26/05/2018 , by , in EXPERT ZONE

Leonardo Da Vinci has said that “Water is the driving force of all Nature” and we all know the significance of water in our lives. Despite knowing the importance and the significance of water, our abuse of this natural resource has got us into serious water problems.  World over we are facing severe water crisis and as we all know is an effect of shrinking reservoirs could lead to the taps running completely dry and people will be struggling to have access to water for their most basic needs.

In the Indian context, when we think of water crisis, the first city that comes to mind is perhaps Bangalore followed by Pune. These cities are facing an acute water crisis as their groundwater tables have dropped significantly.

According to the Down To Earth report, recharge of groundwater is minimal due to unplanned urbanisation in Bangalore. To add to this, the city only uses half of its treatment capacity to treat the waste and as a result a substantial amount of waste is dumped into the water bodies, making it redundant for domestic use.

The gravity of the situation leaves us mortals with very few options, the most practical one being reducing or minimising the use of water in our daily chores which could help us save water and look for possible alternative sources of water in the interim. Water Smart Homes, thus become the need of the hour and one of the things that we could do is create water positive homes.

What it really means is that we create more water than we consume and the three ways in which we could do so is:


Reduce water usage and optimise consumption of water across our various needs. Optimising water use means reducing the amount you consume by implementing water saving measures through the use of water efficient appliances or actively monitoring and limiting your usage.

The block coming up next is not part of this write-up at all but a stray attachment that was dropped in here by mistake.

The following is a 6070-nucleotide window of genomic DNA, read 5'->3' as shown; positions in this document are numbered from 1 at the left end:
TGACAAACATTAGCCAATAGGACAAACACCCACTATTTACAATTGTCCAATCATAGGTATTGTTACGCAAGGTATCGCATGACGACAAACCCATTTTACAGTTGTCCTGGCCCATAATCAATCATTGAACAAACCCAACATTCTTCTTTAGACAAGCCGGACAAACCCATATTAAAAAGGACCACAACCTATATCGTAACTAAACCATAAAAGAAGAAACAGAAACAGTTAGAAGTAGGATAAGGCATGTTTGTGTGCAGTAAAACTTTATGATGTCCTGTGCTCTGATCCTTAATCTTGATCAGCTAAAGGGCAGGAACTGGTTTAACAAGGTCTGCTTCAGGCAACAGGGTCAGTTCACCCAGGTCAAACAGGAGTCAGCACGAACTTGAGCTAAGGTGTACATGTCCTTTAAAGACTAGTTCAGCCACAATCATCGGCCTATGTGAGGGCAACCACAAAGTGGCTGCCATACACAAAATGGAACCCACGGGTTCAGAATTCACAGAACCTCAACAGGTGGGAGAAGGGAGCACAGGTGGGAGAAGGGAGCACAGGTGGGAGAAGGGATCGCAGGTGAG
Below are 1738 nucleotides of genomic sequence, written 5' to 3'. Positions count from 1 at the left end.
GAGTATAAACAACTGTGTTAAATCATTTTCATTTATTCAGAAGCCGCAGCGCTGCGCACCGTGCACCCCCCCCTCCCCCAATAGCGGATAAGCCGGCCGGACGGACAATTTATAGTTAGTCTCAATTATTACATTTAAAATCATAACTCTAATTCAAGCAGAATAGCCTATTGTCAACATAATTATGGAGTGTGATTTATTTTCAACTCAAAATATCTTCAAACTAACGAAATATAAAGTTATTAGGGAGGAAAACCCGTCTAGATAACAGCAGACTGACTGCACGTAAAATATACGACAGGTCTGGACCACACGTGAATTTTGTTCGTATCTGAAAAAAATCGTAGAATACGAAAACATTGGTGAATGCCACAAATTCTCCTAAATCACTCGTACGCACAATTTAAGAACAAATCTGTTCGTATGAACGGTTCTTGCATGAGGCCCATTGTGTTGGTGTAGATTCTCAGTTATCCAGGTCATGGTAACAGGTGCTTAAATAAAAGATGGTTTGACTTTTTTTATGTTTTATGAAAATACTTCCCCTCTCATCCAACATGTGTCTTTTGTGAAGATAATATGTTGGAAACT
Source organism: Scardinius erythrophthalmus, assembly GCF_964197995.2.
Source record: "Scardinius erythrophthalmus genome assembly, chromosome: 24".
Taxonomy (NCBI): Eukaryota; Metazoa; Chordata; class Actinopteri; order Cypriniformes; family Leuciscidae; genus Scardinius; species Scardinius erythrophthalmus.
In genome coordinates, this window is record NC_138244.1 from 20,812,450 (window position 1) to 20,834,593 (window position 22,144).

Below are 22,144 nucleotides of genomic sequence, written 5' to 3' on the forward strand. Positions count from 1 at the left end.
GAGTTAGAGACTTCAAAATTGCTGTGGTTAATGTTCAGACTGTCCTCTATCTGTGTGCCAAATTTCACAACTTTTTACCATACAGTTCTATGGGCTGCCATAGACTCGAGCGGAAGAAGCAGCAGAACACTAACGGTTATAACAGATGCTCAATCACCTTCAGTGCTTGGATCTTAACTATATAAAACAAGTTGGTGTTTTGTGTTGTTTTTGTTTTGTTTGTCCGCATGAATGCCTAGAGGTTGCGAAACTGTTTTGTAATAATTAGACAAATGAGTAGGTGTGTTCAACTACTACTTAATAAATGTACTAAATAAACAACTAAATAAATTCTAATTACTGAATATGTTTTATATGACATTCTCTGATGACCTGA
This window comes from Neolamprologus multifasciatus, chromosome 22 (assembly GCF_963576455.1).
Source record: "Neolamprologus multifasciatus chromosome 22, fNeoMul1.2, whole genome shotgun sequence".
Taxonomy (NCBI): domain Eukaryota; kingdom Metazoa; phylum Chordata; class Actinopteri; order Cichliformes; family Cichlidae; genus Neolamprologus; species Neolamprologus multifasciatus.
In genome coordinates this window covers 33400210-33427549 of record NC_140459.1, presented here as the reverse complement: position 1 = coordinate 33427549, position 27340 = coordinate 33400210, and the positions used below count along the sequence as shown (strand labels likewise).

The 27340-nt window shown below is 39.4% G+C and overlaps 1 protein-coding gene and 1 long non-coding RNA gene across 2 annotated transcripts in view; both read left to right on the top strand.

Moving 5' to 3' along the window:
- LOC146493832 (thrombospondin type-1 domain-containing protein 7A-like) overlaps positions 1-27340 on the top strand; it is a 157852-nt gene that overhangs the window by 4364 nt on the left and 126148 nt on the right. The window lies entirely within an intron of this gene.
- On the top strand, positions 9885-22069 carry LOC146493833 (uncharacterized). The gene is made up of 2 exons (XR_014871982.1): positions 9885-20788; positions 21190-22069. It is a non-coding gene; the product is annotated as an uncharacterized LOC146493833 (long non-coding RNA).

Recycle and re-use the water. The second step towards being water positive is recycling some or all of the water that is used by us. Recycling water is an essential building block and a range of water management facilities are available to optimise their water usage and reduce wastage of water like rainwater harvesting, grey and black water recycling.

Recharging would imply capturing water into your usage cycle with the help of techniques like rain water harvesting, creating open wells and other techniques which aid in improving the water table.

Currently, there is a dire need towards becoming water positive and it is therefore a potentially demanding concept for both residential and commercial developers in contrast to the energy saving, where a lot is already being done by Developers. If we look at some of the statistics, an average household of two needs about 270 litres of water per day and the current supply is barely 130 litres per day.

What however demands urgent attention is the awareness and education around the importance and value of water usage and the concept of water positive homes and a lot of developers down south have taken cognizance of the current situation at hand and are working towards creating projects which are water efficient and ensuring minimal wastage of water. Through effective project planning, some of the developers in Bangalore today are aiming to reduce their dependency on external water requirements by about 66%. This will reduce dependency on external sources like tankers. Through product enhancements, some of them are able to reduce the projected water demand by 60 % through recycling 70% of the water supply. Recharging / conserving 100 % of the rainwater on site is another way of putting an end to drinking water scarcity woes.

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